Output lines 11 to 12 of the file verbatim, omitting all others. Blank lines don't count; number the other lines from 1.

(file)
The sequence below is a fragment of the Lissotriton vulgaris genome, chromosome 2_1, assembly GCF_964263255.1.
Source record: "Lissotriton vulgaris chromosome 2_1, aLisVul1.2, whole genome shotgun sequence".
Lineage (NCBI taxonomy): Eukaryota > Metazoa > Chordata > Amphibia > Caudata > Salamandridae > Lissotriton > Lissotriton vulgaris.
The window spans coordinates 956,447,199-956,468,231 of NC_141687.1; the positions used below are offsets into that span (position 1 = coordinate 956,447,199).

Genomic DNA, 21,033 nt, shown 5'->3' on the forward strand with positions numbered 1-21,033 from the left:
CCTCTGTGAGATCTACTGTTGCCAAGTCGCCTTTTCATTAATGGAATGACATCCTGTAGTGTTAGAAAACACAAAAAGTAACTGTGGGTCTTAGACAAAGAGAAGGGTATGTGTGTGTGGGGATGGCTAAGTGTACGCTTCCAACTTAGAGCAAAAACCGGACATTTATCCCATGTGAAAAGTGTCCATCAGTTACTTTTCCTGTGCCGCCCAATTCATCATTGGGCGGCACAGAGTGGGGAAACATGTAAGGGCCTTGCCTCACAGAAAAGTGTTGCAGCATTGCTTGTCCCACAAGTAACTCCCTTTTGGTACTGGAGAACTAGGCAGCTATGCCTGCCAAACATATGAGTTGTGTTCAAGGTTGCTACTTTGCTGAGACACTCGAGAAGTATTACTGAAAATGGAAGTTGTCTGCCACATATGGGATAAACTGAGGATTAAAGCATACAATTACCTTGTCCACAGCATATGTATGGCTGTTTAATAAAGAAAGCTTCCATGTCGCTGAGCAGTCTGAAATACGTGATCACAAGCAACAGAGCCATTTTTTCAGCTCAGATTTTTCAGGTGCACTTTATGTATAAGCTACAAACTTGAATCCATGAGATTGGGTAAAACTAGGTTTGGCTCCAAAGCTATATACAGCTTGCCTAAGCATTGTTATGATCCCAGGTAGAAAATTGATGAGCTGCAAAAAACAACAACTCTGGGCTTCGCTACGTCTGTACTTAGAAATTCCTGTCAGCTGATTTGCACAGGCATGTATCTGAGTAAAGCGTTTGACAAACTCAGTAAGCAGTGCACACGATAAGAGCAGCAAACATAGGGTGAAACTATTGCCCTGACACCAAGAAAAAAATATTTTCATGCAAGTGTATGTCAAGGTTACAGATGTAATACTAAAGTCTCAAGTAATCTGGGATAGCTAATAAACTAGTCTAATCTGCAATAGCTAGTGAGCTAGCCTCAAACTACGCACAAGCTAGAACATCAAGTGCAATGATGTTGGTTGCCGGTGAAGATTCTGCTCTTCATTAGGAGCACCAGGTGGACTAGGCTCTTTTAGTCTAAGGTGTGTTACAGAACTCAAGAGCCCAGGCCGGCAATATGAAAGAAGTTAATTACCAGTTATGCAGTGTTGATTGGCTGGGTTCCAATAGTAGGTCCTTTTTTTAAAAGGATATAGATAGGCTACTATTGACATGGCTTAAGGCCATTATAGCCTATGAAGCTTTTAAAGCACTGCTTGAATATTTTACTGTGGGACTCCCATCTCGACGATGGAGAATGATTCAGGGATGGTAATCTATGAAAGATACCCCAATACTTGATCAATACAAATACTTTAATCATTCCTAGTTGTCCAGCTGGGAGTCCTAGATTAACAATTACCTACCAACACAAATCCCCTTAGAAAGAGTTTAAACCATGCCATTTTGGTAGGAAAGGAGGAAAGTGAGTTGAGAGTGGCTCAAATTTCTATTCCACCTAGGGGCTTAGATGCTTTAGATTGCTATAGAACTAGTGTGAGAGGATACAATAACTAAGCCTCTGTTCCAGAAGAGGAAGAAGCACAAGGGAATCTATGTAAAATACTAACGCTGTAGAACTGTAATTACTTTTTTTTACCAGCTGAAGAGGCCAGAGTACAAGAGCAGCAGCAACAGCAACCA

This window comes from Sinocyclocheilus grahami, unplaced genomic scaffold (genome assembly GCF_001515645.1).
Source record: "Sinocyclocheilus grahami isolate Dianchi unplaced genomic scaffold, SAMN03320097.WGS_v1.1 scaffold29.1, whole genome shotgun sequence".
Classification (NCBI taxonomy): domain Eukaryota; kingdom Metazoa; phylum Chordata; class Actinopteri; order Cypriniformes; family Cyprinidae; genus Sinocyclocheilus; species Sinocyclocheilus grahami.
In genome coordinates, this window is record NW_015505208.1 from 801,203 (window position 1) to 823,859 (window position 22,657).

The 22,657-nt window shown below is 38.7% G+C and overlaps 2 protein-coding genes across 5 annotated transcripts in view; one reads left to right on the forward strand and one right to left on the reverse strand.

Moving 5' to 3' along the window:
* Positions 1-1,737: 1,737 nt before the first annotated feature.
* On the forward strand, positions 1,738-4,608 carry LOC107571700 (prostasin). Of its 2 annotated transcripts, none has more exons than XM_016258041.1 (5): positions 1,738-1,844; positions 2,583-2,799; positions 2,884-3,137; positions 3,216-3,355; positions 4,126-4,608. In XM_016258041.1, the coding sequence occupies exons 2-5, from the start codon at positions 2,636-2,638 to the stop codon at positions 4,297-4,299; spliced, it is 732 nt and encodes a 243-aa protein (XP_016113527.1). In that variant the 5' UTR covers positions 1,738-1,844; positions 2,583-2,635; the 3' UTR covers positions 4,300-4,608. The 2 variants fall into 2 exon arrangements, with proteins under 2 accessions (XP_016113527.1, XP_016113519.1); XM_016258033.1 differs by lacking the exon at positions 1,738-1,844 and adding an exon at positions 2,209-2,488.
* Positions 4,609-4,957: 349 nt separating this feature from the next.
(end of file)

The 22,657-nt window shown below is 38.7% G+C and overlaps 2 protein-coding genes across 5 annotated transcripts in view; one reads left to right on the forward strand and one right to left on the reverse strand.

Moving 5' to 3' along the window: